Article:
Breaking Down the Mechanisms of Language Evolution
It’s easy to tell that language in documents from 400 years ago sounds completely different from what we speak today. This isn’t an uncommon phenomenon. Cultural changes, technology, and many other factors have the potential to change language slowly but surely over time.
Let’s examine some of the factors that help languages evolve.
Do you ever feel like you can guess the age of a person by the phrases they use and the way they talk? Trends in language are common due to age groups, socioeconomic classes, and many other factors. While many trends die off, this constant variation in language causes permanent effects. For example, a trendy word right now is cheugy which means “trying too hard.”
New inventions are regularly produced, and sometimes, these innovations require new words to describe them. For example “GIF” is a relatively new word that is now officially in dictionaries. This article highlights some of the new words added to the Merriam-Webster dictionary. As you’ll see, many of these words relate to things happening in modern society.
When you hear of the word “clue” do you think of a ball of yarn? Probably not. Turns out, “clue” was originally an alternative spelling for the word, “clew” which referred to a “ball of thread or yarn.” Another example is the word “awful” which meant “worthy of awe.”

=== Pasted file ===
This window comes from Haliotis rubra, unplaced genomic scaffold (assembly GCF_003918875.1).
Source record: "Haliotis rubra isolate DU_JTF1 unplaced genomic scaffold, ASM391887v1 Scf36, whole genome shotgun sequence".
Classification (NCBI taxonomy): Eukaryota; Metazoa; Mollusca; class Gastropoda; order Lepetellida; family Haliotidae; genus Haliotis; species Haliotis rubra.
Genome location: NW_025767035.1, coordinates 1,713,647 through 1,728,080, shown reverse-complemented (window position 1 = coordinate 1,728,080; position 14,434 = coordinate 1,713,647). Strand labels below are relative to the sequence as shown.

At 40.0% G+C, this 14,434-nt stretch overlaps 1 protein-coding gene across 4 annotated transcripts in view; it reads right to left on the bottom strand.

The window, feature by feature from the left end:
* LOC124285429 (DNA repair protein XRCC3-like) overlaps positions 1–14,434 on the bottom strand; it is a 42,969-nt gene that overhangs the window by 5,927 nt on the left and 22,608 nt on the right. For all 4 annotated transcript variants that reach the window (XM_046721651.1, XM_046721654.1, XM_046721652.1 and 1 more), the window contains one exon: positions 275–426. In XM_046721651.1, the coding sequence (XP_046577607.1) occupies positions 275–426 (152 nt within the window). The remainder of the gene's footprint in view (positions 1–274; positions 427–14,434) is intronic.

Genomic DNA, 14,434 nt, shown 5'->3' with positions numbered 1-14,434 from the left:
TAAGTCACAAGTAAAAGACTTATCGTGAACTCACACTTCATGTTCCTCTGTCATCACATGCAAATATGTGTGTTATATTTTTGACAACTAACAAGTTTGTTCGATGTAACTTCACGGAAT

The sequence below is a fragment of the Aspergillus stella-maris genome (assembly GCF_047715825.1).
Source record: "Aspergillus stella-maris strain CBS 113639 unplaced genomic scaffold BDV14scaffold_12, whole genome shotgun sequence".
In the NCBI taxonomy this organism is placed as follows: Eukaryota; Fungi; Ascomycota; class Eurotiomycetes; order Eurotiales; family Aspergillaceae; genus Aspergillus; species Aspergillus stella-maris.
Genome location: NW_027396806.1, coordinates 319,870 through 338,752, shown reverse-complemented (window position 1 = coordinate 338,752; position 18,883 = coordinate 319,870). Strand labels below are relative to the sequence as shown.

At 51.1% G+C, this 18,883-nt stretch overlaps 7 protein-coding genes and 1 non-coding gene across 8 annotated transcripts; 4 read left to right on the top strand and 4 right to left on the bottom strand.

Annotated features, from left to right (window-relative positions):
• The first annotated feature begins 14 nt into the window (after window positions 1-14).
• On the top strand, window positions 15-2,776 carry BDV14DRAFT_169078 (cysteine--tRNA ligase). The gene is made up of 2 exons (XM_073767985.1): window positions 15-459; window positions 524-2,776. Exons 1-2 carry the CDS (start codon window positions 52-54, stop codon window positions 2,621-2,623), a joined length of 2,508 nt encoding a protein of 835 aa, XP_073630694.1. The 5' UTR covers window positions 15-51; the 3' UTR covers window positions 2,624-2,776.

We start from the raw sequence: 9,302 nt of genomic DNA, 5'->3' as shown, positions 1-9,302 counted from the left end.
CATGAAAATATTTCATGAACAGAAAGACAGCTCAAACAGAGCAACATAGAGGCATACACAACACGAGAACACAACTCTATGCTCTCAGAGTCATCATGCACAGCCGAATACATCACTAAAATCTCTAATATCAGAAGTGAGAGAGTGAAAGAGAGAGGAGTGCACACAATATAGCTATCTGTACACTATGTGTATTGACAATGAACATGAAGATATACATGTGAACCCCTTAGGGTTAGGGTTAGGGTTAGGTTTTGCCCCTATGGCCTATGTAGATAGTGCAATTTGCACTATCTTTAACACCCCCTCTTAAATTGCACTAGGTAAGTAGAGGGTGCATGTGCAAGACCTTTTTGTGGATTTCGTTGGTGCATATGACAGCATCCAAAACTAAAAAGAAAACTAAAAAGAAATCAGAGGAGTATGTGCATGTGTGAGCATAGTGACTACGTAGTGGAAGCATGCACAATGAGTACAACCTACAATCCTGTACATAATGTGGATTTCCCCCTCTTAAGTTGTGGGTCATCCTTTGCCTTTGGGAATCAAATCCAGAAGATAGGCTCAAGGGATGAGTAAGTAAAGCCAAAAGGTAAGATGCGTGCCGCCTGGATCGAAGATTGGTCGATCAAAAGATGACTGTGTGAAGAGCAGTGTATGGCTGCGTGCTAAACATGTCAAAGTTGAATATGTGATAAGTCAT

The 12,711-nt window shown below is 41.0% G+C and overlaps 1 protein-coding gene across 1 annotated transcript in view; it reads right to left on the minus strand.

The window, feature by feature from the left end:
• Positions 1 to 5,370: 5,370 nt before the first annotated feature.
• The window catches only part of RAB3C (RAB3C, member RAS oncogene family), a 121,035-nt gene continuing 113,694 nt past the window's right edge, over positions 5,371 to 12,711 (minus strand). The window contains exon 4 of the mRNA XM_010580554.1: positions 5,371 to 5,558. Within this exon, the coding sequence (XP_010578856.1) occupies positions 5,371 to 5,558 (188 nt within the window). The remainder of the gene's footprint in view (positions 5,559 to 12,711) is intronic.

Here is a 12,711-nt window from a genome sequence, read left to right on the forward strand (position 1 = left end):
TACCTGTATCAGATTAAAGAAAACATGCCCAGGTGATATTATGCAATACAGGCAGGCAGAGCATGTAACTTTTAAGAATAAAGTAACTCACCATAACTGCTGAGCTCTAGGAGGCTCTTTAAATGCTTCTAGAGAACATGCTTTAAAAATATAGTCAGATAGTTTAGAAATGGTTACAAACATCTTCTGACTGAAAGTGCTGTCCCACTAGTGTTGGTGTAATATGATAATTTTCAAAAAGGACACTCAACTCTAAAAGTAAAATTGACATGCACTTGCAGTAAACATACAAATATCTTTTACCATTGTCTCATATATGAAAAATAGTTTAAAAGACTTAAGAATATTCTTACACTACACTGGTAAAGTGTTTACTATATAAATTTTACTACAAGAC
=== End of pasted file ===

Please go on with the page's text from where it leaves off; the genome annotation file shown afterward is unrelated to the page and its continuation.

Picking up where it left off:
A modern-day, drastic example of this is the word “literally”. Most of us have heard the word “literally” used in a situation that wasn’t literal at all. Though it defies logic, many dictionaries are starting to adopt this meaning as an informal definition.
Places, where two or more different cultures meet, are where you get some of the most interesting linguistic differences. An example of this is outlined in this blog. Basically, French speakers in Canada were cut off from France for a very long time causing their language to evolve in different ways. On top of that, English words were slowly adopted by French Canadians.
Along the lines of migration is the concept of loanwords. Loanwords are words adopted from different languages with little to no change to how they are used or pronounced. For example, English speakers who use the word “kindergarten” probably don’t realize, they’re speaking German.
Due to the ever-changing nature of language, it’s crucial you use adept translators. Contact International Translating Company to learn more about our translation services in more than 230 languages. We look forward to hearing from you!